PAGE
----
project management strategy and planning business strategies having a plan and objectives to reach goal of projects

Thoughts on Project Management: 4 Key Questions for Work Plans

One of the first activities a project manager performs when starting a project is to create a project work plan showing all the activities, dependencies, and durations required for the project to determine when the project will be delivered.  This activity can take as much time as the project manager has and more, so it is important to make sure to focus on what you want out of the project work plan during the creation process. This focus will allow the project manager to determine whether spending more time on figuring out whether creating API #3 will take two weeks or three weeks is important to know.

The point to creating a project work plan isn’t to show that you know precisely what is going to happen on the project from beginning to end.  (Typically, five days into project execution something has changed and you have to change the work plan.)  The point is to help you focus on the important things and avoid getting caught up in the noise.  A large project might have 5-6 simultaneous work streams with multiple sub-teams each.  Each team is always producing something.  The interface team, for example, might be generating 10 ETL jobs and 5 APIs in that month.

All of that work is important, but the project manager doesn’t need to know every detail.  You’re really interested to know that API #3 is required input for the reporting group, which won’t be able to meet their deadline if they don’t receive a working version of the API by two weeks from Monday. Therefore, knowing that API#3 is going to take two weeks versus three weeks is important but knowing whether APIs #1 and #2 are going to take two or three weeks is less so.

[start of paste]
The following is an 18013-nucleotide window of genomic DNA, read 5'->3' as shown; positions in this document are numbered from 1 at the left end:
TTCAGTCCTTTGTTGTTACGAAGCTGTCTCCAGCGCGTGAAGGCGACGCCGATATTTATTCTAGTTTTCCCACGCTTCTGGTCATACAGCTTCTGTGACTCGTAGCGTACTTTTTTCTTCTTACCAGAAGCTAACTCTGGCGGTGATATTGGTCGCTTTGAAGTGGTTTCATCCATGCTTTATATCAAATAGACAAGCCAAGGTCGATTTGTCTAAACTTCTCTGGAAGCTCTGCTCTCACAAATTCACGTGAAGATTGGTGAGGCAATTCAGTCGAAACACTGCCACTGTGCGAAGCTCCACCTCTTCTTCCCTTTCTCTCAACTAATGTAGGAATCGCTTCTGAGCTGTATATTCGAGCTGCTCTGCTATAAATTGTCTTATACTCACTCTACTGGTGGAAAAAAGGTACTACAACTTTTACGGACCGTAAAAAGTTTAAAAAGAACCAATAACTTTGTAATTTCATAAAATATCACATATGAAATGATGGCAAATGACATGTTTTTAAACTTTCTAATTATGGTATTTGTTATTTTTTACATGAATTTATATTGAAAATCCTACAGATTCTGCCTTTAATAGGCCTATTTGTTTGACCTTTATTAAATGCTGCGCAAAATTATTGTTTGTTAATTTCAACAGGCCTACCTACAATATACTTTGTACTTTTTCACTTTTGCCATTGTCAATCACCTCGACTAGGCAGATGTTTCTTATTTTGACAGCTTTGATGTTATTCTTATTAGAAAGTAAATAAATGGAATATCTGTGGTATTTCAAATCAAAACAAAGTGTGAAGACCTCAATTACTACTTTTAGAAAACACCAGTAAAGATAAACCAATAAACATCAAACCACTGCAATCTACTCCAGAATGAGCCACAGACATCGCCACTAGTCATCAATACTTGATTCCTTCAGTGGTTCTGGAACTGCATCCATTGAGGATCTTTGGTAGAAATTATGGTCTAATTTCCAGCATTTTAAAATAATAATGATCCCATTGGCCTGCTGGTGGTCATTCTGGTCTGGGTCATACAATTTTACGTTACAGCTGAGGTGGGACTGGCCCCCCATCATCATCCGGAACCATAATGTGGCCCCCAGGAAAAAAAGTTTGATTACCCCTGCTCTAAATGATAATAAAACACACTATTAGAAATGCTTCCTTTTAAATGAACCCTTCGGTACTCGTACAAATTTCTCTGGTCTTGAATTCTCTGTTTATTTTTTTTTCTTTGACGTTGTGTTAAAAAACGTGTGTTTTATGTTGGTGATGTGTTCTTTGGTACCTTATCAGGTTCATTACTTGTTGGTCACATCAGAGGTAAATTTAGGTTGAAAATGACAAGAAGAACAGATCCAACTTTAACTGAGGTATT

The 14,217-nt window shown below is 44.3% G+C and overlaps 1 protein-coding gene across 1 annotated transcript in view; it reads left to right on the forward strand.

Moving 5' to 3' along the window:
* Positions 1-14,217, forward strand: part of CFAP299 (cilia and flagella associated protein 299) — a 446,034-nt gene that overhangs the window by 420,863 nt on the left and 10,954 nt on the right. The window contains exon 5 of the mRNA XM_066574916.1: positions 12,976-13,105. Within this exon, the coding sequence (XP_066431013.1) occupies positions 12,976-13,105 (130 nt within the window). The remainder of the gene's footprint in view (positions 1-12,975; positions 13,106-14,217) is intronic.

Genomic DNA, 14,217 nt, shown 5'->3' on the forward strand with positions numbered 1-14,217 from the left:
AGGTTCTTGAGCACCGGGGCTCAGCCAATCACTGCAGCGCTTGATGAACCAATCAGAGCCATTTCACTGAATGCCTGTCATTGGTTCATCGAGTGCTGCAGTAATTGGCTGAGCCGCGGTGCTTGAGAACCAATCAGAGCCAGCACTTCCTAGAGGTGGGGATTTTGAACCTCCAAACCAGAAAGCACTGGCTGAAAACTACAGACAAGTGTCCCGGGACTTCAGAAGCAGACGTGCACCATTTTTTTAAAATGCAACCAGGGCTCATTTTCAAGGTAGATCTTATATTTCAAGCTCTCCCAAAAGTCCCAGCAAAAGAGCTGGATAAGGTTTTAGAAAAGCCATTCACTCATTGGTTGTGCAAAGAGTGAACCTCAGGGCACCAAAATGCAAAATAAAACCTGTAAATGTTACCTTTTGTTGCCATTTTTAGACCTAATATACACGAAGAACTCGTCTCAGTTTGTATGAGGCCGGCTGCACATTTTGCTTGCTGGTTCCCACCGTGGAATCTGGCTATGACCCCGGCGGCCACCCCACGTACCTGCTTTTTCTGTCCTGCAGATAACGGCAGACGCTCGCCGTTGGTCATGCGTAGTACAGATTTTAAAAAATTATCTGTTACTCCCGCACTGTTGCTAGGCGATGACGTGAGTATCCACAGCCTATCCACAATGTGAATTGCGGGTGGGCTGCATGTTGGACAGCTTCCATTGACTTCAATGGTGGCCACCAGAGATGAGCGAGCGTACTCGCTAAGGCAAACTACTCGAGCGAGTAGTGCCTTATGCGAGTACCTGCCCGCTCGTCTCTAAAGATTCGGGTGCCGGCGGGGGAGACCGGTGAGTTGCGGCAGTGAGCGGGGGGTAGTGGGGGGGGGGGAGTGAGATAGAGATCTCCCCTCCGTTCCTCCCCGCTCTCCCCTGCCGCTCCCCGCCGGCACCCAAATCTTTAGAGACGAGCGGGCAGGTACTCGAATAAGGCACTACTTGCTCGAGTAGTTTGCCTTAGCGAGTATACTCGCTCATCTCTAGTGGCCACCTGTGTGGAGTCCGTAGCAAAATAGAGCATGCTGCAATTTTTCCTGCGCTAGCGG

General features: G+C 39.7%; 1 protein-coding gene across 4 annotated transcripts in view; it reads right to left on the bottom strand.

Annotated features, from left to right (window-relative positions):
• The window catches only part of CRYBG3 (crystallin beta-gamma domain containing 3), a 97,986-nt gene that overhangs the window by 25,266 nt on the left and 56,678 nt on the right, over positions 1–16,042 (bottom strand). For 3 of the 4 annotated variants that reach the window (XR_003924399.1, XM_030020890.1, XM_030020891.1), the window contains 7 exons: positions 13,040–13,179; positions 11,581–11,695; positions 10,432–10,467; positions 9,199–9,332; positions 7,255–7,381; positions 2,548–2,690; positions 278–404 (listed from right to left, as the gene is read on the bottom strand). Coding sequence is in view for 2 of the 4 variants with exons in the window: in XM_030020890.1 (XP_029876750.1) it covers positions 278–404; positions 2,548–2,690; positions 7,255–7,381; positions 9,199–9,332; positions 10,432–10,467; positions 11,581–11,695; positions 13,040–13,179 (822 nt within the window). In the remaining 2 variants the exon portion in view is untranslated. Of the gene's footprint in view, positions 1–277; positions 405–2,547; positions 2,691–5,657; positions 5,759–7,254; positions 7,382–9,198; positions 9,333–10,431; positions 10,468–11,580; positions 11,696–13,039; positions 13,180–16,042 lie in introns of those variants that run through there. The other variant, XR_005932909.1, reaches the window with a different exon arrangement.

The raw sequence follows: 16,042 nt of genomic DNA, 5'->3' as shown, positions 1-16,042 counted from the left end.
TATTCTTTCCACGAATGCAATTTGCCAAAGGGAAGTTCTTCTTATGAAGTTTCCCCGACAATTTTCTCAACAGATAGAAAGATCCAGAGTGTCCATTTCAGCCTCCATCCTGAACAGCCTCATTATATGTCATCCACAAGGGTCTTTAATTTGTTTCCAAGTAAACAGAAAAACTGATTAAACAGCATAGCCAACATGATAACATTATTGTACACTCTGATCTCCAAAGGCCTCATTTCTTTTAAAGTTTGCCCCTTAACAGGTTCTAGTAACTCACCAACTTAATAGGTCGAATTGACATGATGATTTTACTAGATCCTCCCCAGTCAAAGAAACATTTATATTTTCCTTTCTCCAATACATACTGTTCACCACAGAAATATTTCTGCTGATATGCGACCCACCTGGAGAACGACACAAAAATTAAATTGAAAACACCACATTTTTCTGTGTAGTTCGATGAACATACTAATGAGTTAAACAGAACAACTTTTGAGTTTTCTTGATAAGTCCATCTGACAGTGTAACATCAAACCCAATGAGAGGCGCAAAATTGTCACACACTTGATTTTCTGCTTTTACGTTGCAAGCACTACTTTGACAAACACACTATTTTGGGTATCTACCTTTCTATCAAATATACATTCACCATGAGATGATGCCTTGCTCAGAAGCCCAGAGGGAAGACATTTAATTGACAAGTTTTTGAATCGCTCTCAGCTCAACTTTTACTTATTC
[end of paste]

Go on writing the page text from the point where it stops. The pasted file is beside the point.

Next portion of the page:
When going through this effort, always remember why the exercise is important.  It is very easy to waste time on minutiae, so focus is critical.

For me, the key questions you want to be able to answer after the plan is complete include:

  1. What is the critical path? People will always believe that something can get done “in two months”.  It sounds like a lot of time, but you won’t be able to tell them why it will take longer until you’ve lined all the tasks and groups up to show that, no, really, this is a five-month project because of the following three key activities that can’t be shortened.
  2. Who are the stakeholders involved and when do they need their inputs? A perennial favorite of mine is the networking/infrastructure team.  They tend to get told that the project needs a new production environment five days before the production date, but have lead times of 2+ months to procure the environments, open the ports required, do penetration testing on the application (which by itself generates more work for the project team), etc.
  3. What does one work stream require of another? Following up and managing cross-team dependencies is a key place where the project has issues. An adept project manager will help smooth the way.
  4. Is it complete? Have you been able to anticipate all of the activities required? Typically the answer is no. That is OK.  Showing the plan and then asking for feedback always helps improve the quality of the plan.

Focusing on the questions you want to answer will help you focus on the important things (cross-team dependency dates and dependency dates) and accept a lower level of accuracy on things that won’t likely affect project execution as much (when will APIs #1, 2, 4 and 5 be complete as long as it is before testing).

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